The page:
Subaru considering a possible WRC return

Subaru considering a possible WRC return

The possibility of Subaru returning to the top rung of rallying in the future would certainly be welcomed by World Rally Championship teams.

Three-time WRC constructors’ champion Subaru is looking into a potential comeback to the competition, according to FIA President Mohammed Ben Sulayem, who made the announcement at last weekend’s Acropolis Rally.

Before leaving the World Rally Championship at the end of 2008 owing to financial crisis, Subaru had a long history in the WRC, driving world champion drivers Colin McRae (1995), Richard Burns (2001), and Petter Solberg (2003) to title victories.

The remarks made by Ben Sulayem were the result of a meeting he had with Akio Toyoda, chairman of Toyota, who is actively seeking to persuade other manufacturers to take part in the WRC.

If Subaru decides to make a comeback, the FIA president indicated that Toyota, which holds an interest in the manufacturer and might help offer an engine in line with the championship requirements.

Should a WRC project get approval from Subaru’s board, it is probable that in 2027, when the WRC’s new rules would go into effect, would be the most likely time to return to the championship.

In response to Ben Sulayem’s remarks, Toyota has sent the following statement to, emphasizing that Subaru’s board will determine whether or not to commit to the WRC.

“From the team’s side, we can confirm that our chairman Akio Toyoda and president Ben Sulayem have spoken at length during the 24 Hours of Le Mans, in which the topic was also raised of expanding the field of manufacturers in WRC,” the statement reads.

“It is not a secret that our chairman, with his profound passion for rallying, is eager to see more manufacturers entering the WRC.

“If Subaru were to return to the WRC it would bring back an iconic rallying brand for the championship’s modern era, and for us, to be joined by a fellow Japanese manufacturer would make the competition more exciting and stronger.

“Nevertheless, any such decision is for the Subaru board and president to make, naturally in discussion with relevant stakeholders.”

Hyundai and M-Sport have said they would be happy to see Subaru return to WRC.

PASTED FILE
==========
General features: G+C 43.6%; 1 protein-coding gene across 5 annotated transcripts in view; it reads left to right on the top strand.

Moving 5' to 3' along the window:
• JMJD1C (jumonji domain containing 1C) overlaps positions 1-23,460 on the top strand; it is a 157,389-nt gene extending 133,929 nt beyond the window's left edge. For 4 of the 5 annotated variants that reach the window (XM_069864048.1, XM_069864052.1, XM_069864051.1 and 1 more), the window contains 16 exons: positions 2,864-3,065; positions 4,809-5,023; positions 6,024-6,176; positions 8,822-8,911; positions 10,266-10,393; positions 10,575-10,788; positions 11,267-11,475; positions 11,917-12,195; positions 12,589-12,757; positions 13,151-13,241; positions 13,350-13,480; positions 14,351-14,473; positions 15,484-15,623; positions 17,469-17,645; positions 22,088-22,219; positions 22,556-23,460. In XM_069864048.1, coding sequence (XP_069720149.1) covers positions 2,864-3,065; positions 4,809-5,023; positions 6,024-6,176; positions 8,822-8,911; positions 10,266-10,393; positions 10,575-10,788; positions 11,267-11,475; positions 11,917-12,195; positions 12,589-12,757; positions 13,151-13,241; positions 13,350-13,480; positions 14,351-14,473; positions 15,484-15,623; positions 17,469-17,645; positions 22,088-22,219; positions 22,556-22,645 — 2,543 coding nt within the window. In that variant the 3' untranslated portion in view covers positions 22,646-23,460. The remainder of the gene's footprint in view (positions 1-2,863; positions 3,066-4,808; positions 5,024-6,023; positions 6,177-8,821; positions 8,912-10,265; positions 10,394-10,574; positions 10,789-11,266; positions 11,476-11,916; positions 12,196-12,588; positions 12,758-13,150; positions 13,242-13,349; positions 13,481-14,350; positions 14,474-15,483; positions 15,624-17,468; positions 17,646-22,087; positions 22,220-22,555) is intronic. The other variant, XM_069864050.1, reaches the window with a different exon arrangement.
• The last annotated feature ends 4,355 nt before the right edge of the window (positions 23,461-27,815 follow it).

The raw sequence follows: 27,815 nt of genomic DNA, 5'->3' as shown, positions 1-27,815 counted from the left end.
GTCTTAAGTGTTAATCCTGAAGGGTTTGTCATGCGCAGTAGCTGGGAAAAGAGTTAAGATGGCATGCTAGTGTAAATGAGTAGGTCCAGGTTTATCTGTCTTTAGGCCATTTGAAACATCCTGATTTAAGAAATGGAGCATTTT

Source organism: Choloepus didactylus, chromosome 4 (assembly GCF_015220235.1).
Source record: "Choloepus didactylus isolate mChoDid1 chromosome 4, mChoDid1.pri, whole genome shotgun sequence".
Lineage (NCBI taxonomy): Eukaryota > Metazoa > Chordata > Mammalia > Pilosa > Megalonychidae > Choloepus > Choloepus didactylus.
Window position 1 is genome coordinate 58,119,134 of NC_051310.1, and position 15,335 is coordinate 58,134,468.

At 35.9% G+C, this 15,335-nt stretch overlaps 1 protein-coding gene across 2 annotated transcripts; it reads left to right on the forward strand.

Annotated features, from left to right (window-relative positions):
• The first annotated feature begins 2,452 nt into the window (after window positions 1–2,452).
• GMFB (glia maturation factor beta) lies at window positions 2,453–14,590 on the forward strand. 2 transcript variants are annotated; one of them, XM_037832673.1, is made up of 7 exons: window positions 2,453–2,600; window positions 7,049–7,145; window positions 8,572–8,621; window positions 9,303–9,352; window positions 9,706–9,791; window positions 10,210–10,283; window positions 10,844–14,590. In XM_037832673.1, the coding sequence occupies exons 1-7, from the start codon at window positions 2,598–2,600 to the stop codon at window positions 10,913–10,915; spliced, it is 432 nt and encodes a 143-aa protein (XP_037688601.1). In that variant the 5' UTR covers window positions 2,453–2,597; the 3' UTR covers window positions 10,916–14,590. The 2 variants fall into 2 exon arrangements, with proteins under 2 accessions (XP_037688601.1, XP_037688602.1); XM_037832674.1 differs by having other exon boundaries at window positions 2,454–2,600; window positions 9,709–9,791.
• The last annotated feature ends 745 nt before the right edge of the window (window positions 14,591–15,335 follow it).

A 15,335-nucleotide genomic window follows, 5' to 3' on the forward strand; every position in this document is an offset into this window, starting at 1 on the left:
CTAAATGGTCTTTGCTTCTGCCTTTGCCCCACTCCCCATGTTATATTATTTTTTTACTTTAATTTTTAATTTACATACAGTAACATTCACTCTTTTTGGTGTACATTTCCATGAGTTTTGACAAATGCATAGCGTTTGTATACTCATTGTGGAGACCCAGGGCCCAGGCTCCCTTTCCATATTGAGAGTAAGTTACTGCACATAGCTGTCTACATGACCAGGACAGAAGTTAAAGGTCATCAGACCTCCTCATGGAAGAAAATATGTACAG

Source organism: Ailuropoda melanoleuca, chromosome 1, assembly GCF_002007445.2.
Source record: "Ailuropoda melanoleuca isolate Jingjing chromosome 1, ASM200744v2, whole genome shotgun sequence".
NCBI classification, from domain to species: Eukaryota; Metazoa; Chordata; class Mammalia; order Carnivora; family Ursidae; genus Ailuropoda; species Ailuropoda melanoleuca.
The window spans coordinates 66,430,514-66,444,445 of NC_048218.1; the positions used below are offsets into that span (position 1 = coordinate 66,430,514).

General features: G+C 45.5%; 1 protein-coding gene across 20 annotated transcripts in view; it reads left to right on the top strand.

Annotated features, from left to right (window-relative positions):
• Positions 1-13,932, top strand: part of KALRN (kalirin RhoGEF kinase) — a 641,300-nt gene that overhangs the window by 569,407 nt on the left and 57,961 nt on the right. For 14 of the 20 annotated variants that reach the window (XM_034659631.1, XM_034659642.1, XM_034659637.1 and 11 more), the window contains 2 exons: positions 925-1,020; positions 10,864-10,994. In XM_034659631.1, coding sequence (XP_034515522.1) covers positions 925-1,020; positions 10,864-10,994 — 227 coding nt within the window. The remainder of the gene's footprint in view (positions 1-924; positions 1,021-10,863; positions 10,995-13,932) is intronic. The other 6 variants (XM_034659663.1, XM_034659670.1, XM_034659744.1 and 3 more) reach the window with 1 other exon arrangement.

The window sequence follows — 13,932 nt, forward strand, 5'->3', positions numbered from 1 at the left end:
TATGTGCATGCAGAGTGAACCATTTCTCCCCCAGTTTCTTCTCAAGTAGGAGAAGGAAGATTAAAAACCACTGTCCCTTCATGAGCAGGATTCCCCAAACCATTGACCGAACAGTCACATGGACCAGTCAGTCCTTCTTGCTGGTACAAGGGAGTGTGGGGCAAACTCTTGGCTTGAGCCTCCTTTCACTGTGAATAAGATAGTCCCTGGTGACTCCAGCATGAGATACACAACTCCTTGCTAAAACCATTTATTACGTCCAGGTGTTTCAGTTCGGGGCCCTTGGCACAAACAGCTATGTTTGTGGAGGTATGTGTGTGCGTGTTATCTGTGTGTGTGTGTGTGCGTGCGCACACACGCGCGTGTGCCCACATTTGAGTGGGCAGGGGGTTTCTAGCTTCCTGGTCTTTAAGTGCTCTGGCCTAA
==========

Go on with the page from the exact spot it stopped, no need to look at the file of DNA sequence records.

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“I think it is good, more entrants for the future is positive news,” Hyundai team boss Cyril Abiteboul said. “It is too early to talk about the politics.

“We need to understand the set up a bit more, but beyond Subaru we also should also look for OEMs that have no particular connection with those current OEMs already in the sport to join.

“We are already watching Skoda and Citroen in Rally2 and we would like to see them make the step to Rally1.

“Of course we would welcome Subaru, we should be open for business and more manufacturers.

“Our focus should be on adding more people to the sport starting with Subaru.”

M-Sport-Ford managing director Malcolm Wilson added: “Any more entries that will be key and with Subaru, we would definitely welcome them with open arms.

“We need more WRC Rally1 cars and we need more customers,” he added. “I think the most Rally1 cars we have run is 12 on one rally, so we would love to get back to that.”

Toyota and Hyundai are currently the only full-works entries in the championship, which is why the WRC is working to bring in more manufacturers. Longtime partner M-Sport is Ford’s official representative in WRC.

This initiative is being made in coordination with the FIA, which has been working with marques to develop the technical regulations for the WRC in 2027.

“It would be fantastic if Subaru came back, but we have no further comment on that,” WRC Promoter’s senior sporting director Peter Thul said. “We asked the FIA president, with the contacts he has, to help us when possible.

“There are other ones [manufacturers] that I would like to get some presidential support, but please understand that we will not mention the companies.

“In the meantime we are working within our channel, but it makes a big difference when Peter Thul is going to manufacturer or when the president of the FIA does so.

“We are happy for any support we can get.”

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